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Comparing Grades

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When parents in Simsbury, Connecticut, became concerned that their high school’s demanding grading system was jeopardizing students’ chances for admissions into elite colleges, a local nuclear engineer decided to do something about it. Robert M. Hartranft, a self-proclaimed workaholic who was forced into early retirement because of Parkinson’s disease, developed an extensive mathematical model to compare school grading systems across the nation by tracking grade-point averages against SAT scores. The model can thus purportedly show, for example, that a B at Simsbury High School is equivalent to an A at many other schools. Simsbury High now includes the comparison, called the “g.p.a. plot,” in students’ college application materials, and school officials believe it may have helped raised Simsbury students' admission rates in recent years. The reaction of college admissions officers is mixed, however. While at least one praises Hartranft’s method for providing context for student grades, others question its reliance on SAT scores. “I used to be a teacher,” says Robert S. Clagett, dean of admissions at Middlebury College, “and I would hate to have somebody take my standards and arbitrarily correlate it to the SAT. It’s attempting to make a science out of what is very much an art.” Even so, Hartranft—a man who prefers hard data to intuition—argues he’s developed the most effective grade-comparison method available. “I’m giving you a G.P.S. navigation system, as opposed to scraps of maps,” he says.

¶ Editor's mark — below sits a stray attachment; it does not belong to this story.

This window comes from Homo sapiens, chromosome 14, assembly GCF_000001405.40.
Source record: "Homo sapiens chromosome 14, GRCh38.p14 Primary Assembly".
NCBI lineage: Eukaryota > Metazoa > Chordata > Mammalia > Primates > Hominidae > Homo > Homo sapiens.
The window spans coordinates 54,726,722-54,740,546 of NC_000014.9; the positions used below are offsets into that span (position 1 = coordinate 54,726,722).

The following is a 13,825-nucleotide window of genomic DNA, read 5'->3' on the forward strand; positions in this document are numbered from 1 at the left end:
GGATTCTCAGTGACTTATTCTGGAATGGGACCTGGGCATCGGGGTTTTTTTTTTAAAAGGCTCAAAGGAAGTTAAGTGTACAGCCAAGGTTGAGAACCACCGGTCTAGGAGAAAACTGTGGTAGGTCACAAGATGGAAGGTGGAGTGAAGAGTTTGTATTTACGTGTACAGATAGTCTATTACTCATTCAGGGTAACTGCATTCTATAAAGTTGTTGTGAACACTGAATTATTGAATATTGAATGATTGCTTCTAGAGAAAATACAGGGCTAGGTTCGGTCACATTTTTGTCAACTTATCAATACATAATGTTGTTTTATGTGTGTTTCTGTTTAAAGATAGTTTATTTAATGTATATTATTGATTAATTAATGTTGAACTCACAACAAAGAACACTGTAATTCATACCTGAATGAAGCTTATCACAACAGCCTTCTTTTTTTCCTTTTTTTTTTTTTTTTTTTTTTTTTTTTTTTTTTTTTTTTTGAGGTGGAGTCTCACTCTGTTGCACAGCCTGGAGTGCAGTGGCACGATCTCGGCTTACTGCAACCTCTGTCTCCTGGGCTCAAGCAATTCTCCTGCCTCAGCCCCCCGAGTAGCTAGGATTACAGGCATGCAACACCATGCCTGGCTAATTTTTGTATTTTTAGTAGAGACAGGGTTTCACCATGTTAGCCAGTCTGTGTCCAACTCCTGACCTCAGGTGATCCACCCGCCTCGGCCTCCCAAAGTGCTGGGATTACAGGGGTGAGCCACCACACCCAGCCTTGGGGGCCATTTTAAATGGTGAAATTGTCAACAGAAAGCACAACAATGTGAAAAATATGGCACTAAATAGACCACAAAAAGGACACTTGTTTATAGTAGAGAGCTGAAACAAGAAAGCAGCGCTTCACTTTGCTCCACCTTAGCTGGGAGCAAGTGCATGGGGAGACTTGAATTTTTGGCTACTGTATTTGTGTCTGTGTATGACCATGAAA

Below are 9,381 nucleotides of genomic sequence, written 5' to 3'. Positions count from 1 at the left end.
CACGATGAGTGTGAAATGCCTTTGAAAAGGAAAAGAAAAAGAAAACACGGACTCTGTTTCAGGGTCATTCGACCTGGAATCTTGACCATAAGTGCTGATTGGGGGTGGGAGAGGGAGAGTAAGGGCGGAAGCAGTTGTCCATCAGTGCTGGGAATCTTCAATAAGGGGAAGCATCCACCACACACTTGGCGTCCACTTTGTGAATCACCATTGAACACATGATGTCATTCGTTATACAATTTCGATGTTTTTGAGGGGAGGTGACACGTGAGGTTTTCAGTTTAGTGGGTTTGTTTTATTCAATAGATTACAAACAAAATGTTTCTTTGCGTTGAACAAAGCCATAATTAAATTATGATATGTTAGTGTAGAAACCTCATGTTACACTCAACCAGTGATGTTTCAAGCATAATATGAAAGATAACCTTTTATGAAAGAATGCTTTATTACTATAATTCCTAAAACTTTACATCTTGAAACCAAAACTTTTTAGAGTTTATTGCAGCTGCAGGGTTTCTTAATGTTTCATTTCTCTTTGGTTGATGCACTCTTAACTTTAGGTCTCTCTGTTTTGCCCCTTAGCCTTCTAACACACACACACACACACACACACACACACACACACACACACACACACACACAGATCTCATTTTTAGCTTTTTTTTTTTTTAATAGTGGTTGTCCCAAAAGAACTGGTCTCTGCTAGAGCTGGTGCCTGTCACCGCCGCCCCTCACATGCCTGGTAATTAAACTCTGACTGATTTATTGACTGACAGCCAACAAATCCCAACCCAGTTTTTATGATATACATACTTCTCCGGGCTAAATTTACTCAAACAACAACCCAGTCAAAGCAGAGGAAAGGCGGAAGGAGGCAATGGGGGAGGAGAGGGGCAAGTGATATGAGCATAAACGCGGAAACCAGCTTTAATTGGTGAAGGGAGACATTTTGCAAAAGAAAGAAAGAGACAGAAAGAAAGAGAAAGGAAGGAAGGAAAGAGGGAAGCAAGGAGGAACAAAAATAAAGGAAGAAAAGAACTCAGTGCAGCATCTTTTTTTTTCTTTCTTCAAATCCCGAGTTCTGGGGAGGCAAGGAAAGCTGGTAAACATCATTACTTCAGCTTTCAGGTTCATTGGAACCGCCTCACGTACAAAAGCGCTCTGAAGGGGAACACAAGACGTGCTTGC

2 Comments

Oh goody, another bunch of statistics. I see education turning into the new baseball. Soon we'll be collecting schoolcards with the vital statistics on the back of each glossy picture--the MS-SS Average (math scores to shoe size), KBO scores (kids booted out), NCLB/ACLB ratios (no child left behind to actual children left behind), FS-SATS Correlation (Football Scores to SAT scores) and a host of other minutia that doesn't really tell us much of anything but can add thousands of dollars to the price of our house when we sell it.

Go to it Mr. Hartranft. As we know, overprivileged students in high-competition suburban schools need every advantage they can get to make sure they have the choice spots in the educational hierarchy. What would they do without people like you making sure they get those advantages?

I wonder if Robert M. Hartranft has included within his gpa-plot a means of assessing emotional maturity and the responsibility level of the student. Some of the lower grades at high school may be because the student fails to turn in his or her work. Just because the student shows high results on an SAT does not necessarily make this student the best candidate for college. I believe his grades in class reveal more about the student than a test. If the student lacks responsibility, the student will fail miserably in college.

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